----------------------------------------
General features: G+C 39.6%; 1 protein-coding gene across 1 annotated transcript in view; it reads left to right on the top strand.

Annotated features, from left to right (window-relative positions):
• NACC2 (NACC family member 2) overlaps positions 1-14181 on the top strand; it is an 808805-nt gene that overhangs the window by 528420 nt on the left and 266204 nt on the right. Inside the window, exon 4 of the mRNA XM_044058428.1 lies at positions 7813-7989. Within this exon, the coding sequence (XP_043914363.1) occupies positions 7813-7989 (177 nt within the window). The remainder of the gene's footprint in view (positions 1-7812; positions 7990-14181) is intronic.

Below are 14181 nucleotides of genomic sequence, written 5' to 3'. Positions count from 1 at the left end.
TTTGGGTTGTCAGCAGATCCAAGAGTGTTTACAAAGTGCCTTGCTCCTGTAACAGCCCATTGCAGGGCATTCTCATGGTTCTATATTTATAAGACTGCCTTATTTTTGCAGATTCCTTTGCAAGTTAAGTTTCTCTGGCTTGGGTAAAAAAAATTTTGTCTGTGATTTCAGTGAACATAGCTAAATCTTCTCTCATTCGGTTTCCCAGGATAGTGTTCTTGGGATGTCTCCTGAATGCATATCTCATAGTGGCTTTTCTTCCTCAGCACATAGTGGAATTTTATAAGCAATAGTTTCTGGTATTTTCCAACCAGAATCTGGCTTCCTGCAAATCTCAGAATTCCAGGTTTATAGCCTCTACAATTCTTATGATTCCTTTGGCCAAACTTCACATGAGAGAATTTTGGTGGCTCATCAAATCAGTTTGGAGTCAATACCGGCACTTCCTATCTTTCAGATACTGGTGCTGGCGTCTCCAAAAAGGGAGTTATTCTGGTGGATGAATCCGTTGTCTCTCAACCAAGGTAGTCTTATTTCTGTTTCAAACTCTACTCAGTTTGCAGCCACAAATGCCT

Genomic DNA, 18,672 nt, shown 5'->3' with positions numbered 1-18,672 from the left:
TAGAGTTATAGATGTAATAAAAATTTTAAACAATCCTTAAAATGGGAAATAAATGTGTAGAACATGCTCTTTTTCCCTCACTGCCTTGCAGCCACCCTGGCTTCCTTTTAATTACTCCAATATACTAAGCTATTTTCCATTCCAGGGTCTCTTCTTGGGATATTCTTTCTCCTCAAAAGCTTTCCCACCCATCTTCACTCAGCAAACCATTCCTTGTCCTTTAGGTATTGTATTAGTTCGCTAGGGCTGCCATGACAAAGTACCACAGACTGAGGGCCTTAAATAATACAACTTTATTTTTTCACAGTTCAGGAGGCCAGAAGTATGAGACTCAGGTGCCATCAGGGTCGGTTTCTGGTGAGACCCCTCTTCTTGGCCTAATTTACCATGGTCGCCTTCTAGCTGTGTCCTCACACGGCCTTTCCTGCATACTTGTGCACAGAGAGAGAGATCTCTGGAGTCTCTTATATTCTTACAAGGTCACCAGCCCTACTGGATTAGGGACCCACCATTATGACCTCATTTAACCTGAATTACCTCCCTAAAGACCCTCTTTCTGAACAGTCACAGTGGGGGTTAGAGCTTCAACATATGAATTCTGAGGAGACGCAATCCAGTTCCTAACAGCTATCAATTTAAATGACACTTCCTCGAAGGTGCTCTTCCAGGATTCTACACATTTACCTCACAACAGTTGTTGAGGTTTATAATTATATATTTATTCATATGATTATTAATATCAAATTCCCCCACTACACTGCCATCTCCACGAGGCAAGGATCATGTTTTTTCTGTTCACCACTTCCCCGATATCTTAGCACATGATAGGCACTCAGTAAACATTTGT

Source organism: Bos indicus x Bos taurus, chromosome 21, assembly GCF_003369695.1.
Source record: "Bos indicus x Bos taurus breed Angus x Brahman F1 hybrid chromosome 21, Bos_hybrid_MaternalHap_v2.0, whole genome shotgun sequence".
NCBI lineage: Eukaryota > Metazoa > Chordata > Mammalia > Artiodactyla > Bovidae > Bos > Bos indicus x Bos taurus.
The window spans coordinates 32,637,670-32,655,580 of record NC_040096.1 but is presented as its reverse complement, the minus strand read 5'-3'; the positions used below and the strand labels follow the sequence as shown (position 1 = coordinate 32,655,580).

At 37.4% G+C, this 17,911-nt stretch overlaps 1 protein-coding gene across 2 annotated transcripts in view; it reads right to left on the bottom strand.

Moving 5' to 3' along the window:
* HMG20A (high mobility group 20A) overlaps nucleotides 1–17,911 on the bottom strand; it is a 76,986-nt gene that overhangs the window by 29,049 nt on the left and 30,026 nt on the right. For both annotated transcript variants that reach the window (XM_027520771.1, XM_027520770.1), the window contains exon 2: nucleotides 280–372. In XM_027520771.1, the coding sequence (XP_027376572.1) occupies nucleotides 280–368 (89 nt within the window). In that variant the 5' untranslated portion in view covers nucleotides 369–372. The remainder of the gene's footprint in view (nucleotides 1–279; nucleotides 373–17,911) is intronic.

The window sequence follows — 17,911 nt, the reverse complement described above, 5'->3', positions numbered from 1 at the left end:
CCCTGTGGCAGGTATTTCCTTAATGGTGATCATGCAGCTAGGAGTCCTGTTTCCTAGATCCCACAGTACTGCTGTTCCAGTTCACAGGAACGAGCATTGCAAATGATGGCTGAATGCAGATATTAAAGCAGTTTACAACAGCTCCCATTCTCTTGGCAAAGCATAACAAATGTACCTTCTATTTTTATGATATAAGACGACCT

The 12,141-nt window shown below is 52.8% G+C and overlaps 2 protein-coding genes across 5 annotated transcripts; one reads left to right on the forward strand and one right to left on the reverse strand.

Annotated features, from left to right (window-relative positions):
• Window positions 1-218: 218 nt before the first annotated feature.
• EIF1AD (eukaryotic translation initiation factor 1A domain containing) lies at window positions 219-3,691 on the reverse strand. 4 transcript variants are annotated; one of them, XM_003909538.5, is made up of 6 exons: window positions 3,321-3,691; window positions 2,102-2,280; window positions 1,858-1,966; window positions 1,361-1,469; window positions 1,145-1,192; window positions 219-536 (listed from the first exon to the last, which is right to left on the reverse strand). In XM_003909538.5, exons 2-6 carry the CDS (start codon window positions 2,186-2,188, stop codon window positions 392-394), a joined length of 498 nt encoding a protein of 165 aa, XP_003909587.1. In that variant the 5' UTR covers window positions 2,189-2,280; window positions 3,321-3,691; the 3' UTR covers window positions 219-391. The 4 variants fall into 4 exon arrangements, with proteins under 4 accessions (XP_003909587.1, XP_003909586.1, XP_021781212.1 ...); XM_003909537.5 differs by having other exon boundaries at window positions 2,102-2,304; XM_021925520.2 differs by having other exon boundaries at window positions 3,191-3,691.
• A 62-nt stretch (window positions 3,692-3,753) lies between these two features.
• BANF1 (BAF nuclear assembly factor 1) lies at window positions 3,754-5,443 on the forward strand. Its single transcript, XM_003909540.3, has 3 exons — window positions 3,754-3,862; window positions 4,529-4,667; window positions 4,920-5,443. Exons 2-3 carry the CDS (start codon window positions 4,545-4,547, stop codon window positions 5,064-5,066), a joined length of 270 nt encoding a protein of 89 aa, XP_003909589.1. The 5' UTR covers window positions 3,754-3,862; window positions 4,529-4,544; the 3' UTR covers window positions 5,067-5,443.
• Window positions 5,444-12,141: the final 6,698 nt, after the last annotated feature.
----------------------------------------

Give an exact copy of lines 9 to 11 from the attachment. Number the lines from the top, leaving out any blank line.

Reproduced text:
Source record: "Bos indicus x Bos taurus breed Angus x Brahman F1 hybrid chromosome 21, Bos_hybrid_MaternalHap_v2.0, whole genome shotgun sequence".
NCBI lineage: Eukaryota > Metazoa > Chordata > Mammalia > Artiodactyla > Bovidae > Bos > Bos indicus x Bos taurus.
The window spans coordinates 32,637,670-32,655,580 of record NC_040096.1 but is presented as its reverse complement, the minus strand read 5'-3'; the positions used below and the strand labels follow the sequence as shown (position 1 = coordinate 32,655,580).